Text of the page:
5 Tips and Best Practices for Church Disinfecting Protocols
Church facilities who can show and maintain diligent sanitation practices will better manage an indefinite period of transition to a new normal.
In upcoming weeks and months, our states, cities and local communities will begin lifting stay at home restrictions as non-essential businesses start reopening. Fluid social distancing mandates will affect how we all move forward into society. More than ever, diligent sanitation practices will become a necessity as people begin to gather in higher numbers.
Your church facility will undoubtedly be scrutinized for social distancing and other precautionary measures. Churches who can show transparency in their efforts to provide the safest church environment possible for their staff and congregants, will better manage this indefinite time of transition. With this in mind, now is the time for houses of worship to brush up on their cleaning and disinfecting protocols.
Recognizing the difference between cleaning, disinfecting, and sanitizing.
While these familiar terms seem interchangeable, they entail very different aspects of the overall cleaning regime. Cleaning loosens and removes grime, dirt and germs from surfaces and does not necessarily kill germs, but by reducing them, it lowers the risk of spreading infection.
Disinfecting uses EPA registered chemicals to kill germs on surfaces or objects. This process does not necessarily clean dirty surfaces or remove germs, but by killing germs on surfaces after cleaning, it can further lower the risk of spreading infection.
Sanitizing uses chemicals that lower the number of germs on surfaces or objects to a safer level, generally using FDA approved chemicals that are less toxic.
Worship, Sunday Services & Events
When staffing a facility janitorial crew for high traffic events, creating a game plan is a smart move. Whether churches are small, medium, or large, the most pressing places to disinfect will be restrooms, children’s areas and entrance ways. Cleaning teams need to plan on attacking high impact areas first, and then later, secondary areas can receive attention.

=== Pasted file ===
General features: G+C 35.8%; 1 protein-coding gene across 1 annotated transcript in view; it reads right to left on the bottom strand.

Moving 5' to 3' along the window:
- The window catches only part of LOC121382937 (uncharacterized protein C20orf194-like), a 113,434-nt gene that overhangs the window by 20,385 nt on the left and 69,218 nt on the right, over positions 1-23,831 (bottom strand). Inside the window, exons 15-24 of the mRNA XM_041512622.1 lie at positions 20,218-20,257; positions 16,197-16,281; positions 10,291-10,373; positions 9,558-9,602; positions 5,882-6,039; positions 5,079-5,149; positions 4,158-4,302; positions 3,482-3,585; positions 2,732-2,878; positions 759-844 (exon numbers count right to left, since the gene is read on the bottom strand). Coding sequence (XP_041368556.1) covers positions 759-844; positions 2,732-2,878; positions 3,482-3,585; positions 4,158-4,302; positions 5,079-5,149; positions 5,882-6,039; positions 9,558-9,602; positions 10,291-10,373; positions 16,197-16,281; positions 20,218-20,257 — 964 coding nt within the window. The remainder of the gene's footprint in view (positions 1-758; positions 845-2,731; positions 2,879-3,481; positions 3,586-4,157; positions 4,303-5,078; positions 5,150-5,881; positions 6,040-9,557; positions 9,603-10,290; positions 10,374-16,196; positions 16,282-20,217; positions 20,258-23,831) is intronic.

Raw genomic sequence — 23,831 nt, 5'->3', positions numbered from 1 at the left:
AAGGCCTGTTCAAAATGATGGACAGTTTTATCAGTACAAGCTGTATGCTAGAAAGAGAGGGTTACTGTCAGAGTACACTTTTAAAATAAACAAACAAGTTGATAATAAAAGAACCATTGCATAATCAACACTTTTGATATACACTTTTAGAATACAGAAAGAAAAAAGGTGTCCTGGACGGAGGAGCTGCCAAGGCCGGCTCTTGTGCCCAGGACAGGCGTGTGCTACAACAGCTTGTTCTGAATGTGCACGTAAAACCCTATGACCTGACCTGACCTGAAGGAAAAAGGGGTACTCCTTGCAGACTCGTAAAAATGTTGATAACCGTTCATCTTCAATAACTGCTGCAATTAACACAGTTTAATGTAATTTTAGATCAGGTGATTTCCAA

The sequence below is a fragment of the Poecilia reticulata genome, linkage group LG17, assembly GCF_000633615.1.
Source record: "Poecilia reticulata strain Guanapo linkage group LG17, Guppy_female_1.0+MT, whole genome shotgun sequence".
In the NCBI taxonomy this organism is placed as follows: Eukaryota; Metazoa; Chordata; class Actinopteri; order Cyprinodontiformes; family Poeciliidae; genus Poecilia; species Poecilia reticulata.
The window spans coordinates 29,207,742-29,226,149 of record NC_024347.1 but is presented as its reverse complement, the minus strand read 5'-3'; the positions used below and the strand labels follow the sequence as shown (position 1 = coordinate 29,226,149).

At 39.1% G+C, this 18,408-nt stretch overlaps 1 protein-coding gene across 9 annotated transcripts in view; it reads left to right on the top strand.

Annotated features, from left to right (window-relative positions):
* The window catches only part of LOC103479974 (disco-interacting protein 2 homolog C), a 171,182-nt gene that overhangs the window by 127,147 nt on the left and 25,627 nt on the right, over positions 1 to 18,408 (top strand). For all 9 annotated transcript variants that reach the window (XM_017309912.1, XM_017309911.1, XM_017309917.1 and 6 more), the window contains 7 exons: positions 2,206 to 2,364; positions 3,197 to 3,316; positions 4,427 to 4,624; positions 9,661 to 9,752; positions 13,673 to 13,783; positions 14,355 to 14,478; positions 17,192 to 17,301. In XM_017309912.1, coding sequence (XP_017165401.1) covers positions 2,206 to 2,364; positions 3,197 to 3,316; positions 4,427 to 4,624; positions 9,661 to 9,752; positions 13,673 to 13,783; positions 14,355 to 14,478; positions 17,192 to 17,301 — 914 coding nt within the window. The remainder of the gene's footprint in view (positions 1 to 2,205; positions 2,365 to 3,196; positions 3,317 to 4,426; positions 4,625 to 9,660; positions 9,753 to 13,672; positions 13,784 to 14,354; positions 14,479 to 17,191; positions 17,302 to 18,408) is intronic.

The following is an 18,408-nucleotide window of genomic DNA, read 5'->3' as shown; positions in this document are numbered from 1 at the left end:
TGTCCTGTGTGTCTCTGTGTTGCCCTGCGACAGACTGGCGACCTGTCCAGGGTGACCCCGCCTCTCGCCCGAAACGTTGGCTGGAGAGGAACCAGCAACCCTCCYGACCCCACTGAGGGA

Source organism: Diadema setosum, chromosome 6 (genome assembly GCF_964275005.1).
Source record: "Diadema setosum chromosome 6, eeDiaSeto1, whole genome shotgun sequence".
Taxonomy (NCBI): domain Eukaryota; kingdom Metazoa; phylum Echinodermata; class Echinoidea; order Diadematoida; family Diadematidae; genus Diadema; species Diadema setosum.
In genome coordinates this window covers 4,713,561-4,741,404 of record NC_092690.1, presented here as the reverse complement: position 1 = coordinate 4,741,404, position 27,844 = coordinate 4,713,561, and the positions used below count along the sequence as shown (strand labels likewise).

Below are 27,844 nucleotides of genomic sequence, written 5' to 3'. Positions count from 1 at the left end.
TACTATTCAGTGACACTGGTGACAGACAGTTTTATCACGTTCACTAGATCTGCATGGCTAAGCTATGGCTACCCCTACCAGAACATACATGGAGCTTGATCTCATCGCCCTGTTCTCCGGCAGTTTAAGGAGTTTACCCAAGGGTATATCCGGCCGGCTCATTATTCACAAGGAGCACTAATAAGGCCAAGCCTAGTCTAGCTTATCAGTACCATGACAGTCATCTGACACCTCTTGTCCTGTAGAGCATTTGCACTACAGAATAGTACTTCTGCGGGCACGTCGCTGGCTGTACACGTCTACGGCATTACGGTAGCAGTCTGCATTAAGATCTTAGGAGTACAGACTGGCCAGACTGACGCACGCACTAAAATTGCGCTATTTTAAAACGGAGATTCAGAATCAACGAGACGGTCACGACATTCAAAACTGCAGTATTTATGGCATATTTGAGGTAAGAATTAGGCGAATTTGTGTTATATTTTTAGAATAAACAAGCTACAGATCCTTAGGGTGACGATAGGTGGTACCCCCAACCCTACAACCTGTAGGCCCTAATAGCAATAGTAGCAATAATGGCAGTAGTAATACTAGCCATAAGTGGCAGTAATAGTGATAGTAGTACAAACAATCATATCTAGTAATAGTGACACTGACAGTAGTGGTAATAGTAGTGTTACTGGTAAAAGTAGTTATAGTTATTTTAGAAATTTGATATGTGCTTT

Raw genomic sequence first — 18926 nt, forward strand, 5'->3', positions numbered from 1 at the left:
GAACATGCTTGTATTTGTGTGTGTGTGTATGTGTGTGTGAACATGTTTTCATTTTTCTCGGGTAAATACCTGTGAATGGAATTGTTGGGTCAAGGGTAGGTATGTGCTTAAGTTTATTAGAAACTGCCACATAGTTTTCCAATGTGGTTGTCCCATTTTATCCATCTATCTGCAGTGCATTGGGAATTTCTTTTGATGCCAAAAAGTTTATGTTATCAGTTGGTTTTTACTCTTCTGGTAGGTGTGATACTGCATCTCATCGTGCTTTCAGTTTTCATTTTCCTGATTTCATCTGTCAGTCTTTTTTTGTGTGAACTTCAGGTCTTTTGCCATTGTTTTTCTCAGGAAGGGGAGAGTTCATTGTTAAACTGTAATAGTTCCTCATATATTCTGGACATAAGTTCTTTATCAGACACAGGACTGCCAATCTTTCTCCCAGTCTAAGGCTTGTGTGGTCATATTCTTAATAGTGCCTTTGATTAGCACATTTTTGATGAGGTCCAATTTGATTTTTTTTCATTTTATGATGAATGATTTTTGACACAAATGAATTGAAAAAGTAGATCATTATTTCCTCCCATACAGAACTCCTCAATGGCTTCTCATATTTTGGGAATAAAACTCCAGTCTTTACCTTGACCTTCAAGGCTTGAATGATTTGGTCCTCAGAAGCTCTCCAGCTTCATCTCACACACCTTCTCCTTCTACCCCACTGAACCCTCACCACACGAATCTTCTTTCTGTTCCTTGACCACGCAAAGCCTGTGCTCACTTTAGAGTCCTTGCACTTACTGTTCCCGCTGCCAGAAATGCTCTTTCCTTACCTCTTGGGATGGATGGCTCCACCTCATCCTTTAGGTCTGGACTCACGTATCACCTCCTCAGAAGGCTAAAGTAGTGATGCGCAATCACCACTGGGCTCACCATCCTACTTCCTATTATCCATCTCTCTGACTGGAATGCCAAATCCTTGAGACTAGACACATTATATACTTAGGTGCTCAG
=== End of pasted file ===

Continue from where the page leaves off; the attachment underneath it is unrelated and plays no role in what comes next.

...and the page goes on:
Smart Church Solutions advises best practices to ensure efficient and thorough disinfection of a facility after high influxes of people:
Art of the Application
Wearing proper PPE is the first step in the cleaning and disinfecting process. Next? Choosing your cleaning tools.
Today, microfiber rags are the textile of choice over more traditional materials for cleaning professionals. “Microfiber is a modern material that if you’re not using, then you’re missing out on a readily available product that makes your life easier and your building cleaner,” explains Parr. “The material is very advanced and more affordable than even two years ago. If you buy cheaper microfiber cloths from an off-brand store, they are thin and poor quality. But commercial supply houses sell microfiber cloths that are thicker, and they have a gazillion little fingers that will hold tight to pick up the microscopic bad stuff. With proper care–cleaning them in a high efficiency washer with very little soap and spinning them to almost dry—the quality cloths are good for four to five hundred washings,” says Parr. “Whereas cotton leaves a lot behind that it shouldn’t and creates an environment where things can grow. Lots of people are a fan of cotton rags, because they can bleach them. But then you’re also introducing a caustic chemical that may or may not be a smart choice for your facility.”
OSHA and SDS Planning
Regardless of our current situation, OSHA guidelines should be followed by churches with more than three paid non-ministerial employees. OSHA requires employers to maintain current Safety Data Sheets (SDS) on all chemicals used in the facility, train employees on their use and make SDS books readily available in the work area. Your facilities steward needs to be responsible for learning the best choices in chemical selection and for providing adequate training for staff and volunteers.
Parr was still actively working as a church facility steward when the threat of Ebola emerged during the Fall of 2014. “Our church didn’t have to change anything that we were doing, because as a team we were already cleaning to the standards that is recommended to protect against Ebola. Consistency and training are two of the biggest factors in protecting against infectious diseases. As long as a cleaning crew for a church can say and prove their process, then that’s to me the biggest assurance of safety to staff and the congregation.”